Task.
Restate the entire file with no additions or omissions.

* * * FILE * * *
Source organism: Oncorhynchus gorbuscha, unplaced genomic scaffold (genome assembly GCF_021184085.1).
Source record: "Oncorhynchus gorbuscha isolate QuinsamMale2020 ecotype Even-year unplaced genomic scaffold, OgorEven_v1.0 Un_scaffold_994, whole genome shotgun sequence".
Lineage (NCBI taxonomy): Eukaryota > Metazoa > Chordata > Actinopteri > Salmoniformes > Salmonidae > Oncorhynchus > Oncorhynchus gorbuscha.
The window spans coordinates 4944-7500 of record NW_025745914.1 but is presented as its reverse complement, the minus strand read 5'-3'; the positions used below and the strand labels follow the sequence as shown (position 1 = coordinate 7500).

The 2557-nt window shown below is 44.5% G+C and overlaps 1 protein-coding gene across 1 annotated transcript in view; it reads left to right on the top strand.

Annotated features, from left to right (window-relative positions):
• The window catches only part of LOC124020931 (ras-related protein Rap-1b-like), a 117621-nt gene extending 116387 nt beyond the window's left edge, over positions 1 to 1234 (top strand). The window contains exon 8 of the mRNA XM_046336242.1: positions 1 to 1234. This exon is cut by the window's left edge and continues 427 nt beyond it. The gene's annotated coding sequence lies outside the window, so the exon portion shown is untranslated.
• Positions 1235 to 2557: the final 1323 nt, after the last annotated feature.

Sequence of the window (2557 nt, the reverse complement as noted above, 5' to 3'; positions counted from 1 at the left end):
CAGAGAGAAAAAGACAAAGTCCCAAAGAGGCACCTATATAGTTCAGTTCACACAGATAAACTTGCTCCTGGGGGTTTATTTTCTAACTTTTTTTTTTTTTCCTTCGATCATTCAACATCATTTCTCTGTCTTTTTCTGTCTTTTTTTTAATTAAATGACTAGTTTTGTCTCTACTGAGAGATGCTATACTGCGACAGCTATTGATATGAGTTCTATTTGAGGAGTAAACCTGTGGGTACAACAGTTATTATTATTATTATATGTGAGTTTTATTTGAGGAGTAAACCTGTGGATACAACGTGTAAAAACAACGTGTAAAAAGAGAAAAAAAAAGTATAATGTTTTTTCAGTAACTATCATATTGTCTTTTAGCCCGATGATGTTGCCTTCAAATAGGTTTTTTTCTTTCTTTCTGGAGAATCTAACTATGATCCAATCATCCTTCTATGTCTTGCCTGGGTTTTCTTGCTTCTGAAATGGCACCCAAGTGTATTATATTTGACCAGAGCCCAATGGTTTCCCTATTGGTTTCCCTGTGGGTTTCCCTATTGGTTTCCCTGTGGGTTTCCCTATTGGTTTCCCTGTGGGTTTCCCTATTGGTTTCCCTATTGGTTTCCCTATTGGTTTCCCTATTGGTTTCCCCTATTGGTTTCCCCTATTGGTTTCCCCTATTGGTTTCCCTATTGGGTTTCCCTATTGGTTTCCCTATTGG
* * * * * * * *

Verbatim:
Source organism: Oncorhynchus gorbuscha, unplaced genomic scaffold (genome assembly GCF_021184085.1).
Source record: "Oncorhynchus gorbuscha isolate QuinsamMale2020 ecotype Even-year unplaced genomic scaffold, OgorEven_v1.0 Un_scaffold_994, whole genome shotgun sequence".
Lineage (NCBI taxonomy): Eukaryota > Metazoa > Chordata > Actinopteri > Salmoniformes > Salmonidae > Oncorhynchus > Oncorhynchus gorbuscha.
The window spans coordinates 4944-7500 of record NW_025745914.1 but is presented as its reverse complement, the minus strand read 5'-3'; the positions used below and the strand labels follow the sequence as shown (position 1 = coordinate 7500).

The 2557-nt window shown below is 44.5% G+C and overlaps 1 protein-coding gene across 1 annotated transcript in view; it reads left to right on the top strand.

Annotated features, from left to right (window-relative positions):
• The window catches only part of LOC124020931 (ras-related protein Rap-1b-like), a 117621-nt gene extending 116387 nt beyond the window's left edge, over positions 1 to 1234 (top strand). The window contains exon 8 of the mRNA XM_046336242.1: positions 1 to 1234. This exon is cut by the window's left edge and continues 427 nt beyond it. The gene's annotated coding sequence lies outside the window, so the exon portion shown is untranslated.
• Positions 1235 to 2557: the final 1323 nt, after the last annotated feature.

Sequence of the window (2557 nt, the reverse complement as noted above, 5' to 3'; positions counted from 1 at the left end):
CAGAGAGAAAAAGACAAAGTCCCAAAGAGGCACCTATATAGTTCAGTTCACACAGATAAACTTGCTCCTGGGGGTTTATTTTCTAACTTTTTTTTTTTTTCCTTCGATCATTCAACATCATTTCTCTGTCTTTTTCTGTCTTTTTTTTAATTAAATGACTAGTTTTGTCTCTACTGAGAGATGCTATACTGCGACAGCTATTGATATGAGTTCTATTTGAGGAGTAAACCTGTGGGTACAACAGTTATTATTATTATTATATGTGAGTTTTATTTGAGGAGTAAACCTGTGGATACAACGTGTAAAAACAACGTGTAAAAAGAGAAAAAAAAAGTATAATGTTTTTTCAGTAACTATCATATTGTCTTTTAGCCCGATGATGTTGCCTTCAAATAGGTTTTTTTCTTTCTTTCTGGAGAATCTAACTATGATCCAATCATCCTTCTATGTCTTGCCTGGGTTTTCTTGCTTCTGAAATGGCACCCAAGTGTATTATATTTGACCAGAGCCCAATGGTTTCCCTATTGGTTTCCCTGTGGGTTTCCCTATTGGTTTCCCTGTGGGTTTCCCTATTGGTTTCCCTGTGGGTTTCCCTATTGGTTTCCCTATTGGTTTCCCTATTGGTTTCCCTATTGGTTTCCCCTATTGGTTTCCCCTATTGGTTTCCCCTATTGGTTTCCCTATTGGGTTTCCCTATTGGTTTCCCTATTGG